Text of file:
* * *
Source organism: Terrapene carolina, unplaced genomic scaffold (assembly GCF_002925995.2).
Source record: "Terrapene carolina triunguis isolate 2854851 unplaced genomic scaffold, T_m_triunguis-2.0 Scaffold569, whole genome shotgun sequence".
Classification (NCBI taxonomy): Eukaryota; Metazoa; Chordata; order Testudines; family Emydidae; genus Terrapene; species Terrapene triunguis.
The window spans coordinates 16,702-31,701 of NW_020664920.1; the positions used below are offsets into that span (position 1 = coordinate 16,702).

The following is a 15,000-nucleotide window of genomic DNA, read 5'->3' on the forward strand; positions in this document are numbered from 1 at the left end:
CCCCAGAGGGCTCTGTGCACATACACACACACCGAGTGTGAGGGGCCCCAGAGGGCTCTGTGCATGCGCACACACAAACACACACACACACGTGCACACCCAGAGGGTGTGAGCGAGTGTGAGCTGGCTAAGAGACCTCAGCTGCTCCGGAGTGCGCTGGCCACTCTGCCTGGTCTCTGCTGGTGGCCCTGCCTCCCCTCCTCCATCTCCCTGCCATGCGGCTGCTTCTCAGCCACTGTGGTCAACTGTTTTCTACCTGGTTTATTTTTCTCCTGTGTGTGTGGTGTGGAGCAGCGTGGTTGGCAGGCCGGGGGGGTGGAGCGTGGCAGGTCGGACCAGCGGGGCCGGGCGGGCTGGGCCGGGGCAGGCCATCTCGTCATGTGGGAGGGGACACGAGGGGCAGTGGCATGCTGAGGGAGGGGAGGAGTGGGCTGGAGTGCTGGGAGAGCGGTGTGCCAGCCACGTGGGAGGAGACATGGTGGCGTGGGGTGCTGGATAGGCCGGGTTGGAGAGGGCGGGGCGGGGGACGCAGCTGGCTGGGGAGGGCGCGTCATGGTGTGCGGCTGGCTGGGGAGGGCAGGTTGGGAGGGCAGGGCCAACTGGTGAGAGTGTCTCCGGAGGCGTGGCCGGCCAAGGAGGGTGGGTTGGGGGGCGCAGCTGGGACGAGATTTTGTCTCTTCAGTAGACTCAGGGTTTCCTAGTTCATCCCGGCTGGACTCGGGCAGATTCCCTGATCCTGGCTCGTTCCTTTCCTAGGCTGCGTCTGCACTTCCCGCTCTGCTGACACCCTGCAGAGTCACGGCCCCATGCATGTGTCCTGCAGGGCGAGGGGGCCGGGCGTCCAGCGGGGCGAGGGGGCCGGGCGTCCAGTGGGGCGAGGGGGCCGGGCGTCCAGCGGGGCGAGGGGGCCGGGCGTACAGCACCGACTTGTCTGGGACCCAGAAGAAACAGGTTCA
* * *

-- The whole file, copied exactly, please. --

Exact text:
Source organism: Terrapene carolina, unplaced genomic scaffold (assembly GCF_002925995.2).
Source record: "Terrapene carolina triunguis isolate 2854851 unplaced genomic scaffold, T_m_triunguis-2.0 Scaffold569, whole genome shotgun sequence".
Classification (NCBI taxonomy): Eukaryota; Metazoa; Chordata; order Testudines; family Emydidae; genus Terrapene; species Terrapene triunguis.
The window spans coordinates 16,702-31,701 of NW_020664920.1; the positions used below are offsets into that span (position 1 = coordinate 16,702).

The following is a 15,000-nucleotide window of genomic DNA, read 5'->3' on the forward strand; positions in this document are numbered from 1 at the left end:
CCCCAGAGGGCTCTGTGCACATACACACACACCGAGTGTGAGGGGCCCCAGAGGGCTCTGTGCATGCGCACACACAAACACACACACACACGTGCACACCCAGAGGGTGTGAGCGAGTGTGAGCTGGCTAAGAGACCTCAGCTGCTCCGGAGTGCGCTGGCCACTCTGCCTGGTCTCTGCTGGTGGCCCTGCCTCCCCTCCTCCATCTCCCTGCCATGCGGCTGCTTCTCAGCCACTGTGGTCAACTGTTTTCTACCTGGTTTATTTTTCTCCTGTGTGTGTGGTGTGGAGCAGCGTGGTTGGCAGGCCGGGGGGGTGGAGCGTGGCAGGTCGGACCAGCGGGGCCGGGCGGGCTGGGCCGGGGCAGGCCATCTCGTCATGTGGGAGGGGACACGAGGGGCAGTGGCATGCTGAGGGAGGGGAGGAGTGGGCTGGAGTGCTGGGAGAGCGGTGTGCCAGCCACGTGGGAGGAGACATGGTGGCGTGGGGTGCTGGATAGGCCGGGTTGGAGAGGGCGGGGCGGGGGACGCAGCTGGCTGGGGAGGGCGCGTCATGGTGTGCGGCTGGCTGGGGAGGGCAGGTTGGGAGGGCAGGGCCAACTGGTGAGAGTGTCTCCGGAGGCGTGGCCGGCCAAGGAGGGTGGGTTGGGGGGCGCAGCTGGGACGAGATTTTGTCTCTTCAGTAGACTCAGGGTTTCCTAGTTCATCCCGGCTGGACTCGGGCAGATTCCCTGATCCTGGCTCGTTCCTTTCCTAGGCTGCGTCTGCACTTCCCGCTCTGCTGACACCCTGCAGAGTCACGGCCCCATGCATGTGTCCTGCAGGGCGAGGGGGCCGGGCGTCCAGCGGGGCGAGGGGGCCGGGCGTCCAGTGGGGCGAGGGGGCCGGGCGTCCAGCGGGGCGAGGGGGCCGGGCGTACAGCACCGACTTGTCTGGGACCCAGAAGAAACAGGTTCA